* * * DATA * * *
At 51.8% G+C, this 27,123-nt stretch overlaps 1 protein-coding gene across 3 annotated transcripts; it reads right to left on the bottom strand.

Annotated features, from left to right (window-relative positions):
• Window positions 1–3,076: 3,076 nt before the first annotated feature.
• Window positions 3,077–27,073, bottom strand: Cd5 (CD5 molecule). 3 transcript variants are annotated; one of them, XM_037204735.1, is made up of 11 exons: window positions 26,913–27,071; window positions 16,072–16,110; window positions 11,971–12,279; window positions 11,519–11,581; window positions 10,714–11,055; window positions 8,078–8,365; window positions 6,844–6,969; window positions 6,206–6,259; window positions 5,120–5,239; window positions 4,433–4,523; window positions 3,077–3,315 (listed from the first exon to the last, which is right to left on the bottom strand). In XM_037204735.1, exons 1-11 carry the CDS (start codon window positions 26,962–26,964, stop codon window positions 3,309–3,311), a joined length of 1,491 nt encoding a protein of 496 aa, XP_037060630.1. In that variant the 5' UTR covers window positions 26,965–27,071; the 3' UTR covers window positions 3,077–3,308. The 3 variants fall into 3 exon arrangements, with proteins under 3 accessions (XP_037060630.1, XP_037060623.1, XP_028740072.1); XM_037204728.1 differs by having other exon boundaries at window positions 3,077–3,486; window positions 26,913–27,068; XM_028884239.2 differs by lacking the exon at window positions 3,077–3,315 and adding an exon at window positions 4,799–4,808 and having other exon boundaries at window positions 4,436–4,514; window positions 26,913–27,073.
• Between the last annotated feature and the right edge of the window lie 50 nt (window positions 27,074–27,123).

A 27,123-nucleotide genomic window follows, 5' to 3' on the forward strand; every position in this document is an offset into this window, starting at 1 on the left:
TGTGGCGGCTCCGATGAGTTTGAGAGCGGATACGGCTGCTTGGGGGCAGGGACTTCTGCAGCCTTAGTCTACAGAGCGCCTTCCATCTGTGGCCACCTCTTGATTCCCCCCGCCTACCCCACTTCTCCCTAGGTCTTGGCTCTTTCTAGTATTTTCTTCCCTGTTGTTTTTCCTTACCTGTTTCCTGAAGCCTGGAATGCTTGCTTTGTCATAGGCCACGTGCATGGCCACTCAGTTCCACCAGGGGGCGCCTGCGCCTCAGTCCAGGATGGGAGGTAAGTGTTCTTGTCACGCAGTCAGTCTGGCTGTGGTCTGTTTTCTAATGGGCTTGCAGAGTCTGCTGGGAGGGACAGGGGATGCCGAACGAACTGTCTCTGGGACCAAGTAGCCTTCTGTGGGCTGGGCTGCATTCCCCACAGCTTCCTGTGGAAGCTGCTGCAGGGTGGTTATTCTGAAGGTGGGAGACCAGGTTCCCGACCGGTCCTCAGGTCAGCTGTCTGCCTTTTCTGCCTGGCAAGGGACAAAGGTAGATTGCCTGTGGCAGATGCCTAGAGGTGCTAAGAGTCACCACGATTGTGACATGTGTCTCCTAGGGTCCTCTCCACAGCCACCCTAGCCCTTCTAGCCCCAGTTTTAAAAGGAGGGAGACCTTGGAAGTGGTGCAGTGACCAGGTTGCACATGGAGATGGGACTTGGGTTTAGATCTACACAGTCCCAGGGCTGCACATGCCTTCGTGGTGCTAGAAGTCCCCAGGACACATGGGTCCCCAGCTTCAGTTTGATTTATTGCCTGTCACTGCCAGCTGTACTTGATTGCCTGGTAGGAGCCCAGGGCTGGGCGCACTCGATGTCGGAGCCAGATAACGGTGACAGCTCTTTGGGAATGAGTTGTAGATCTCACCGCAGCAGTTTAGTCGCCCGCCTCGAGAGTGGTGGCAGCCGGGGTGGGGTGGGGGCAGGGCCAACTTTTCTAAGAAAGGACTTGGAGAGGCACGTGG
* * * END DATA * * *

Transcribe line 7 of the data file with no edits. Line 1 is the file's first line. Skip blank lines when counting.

TGTGGCGGCTCCGATGAGTTTGAGAGCGGATACGGCTGCTTGGGGGCAGGGACTTCTGCAGCCTTAGTCTACAGAGCGCCTTCCATCTGTGGCCACCTCTTGATTCCCCCCGCCTACCCCACTTCTCCCTAGGTCTTGGCTCTTTCTAGTATTTTCTTCCCTGTTGTTTTTCCTTACCTGTTTCCTGAAGCCTGGAATGCTTGCTTTGTCATAGGCCACGTGCATGGCCACTCAGTTCCACCAGGGGGCGCCTGCGCCTCAGTCCAGGATGGGAGGTAAGTGTTCTTGTCACGCAGTCAGTCTGGCTGTGGTCTGTTTTCTAATGGGCTTGCAGAGTCTGCTGGGAGGGACAGGGGATGCCGAACGAACTGTCTCTGGGACCAAGTAGCCTTCTGTGGGCTGGGCTGCATTCCCCACAGCTTCCTGTGGAAGCTGCTGCAGGGTGGTTATTCTGAAGGTGGGAGACCAGGTTCCCGACCGGTCCTCAGGTCAGCTGTCTGCCTTTTCTGCCTGGCAAGGGACAAAGGTAGATTGCCTGTGGCAGATGCCTAGAGGTGCTAAGAGTCACCACGATTGTGACATGTGTCTCCTAGGGTCCTCTCCACAGCCACCCTAGCCCTTCTAGCCCCAGTTTTAAAAGGAGGGAGACCTTGGAAGTGGTGCAGTGACCAGGTTGCACATGGAGATGGGACTTGGGTTTAGATCTACACAGTCCCAGGGCTGCACATGCCTTCGTGGTGCTAGAAGTCCCCAGGACACATGGGTCCCCAGCTTCAGTTTGATTTATTGCCTGTCACTGCCAGCTGTACTTGATTGCCTGGTAGGAGCCCAGGGCTGGGCGCACTCGATGTCGGAGCCAGATAACGGTGACAGCTCTTTGGGAATGAGTTGTAGATCTCACCGCAGCAGTTTAGTCGCCCGCCTCGAGAGTGGTGGCAGCCGGGGTGGGGTGGGGGCAGGGCCAACTTTTCTAAGAAAGGACTTGGAGAGGCACGTGG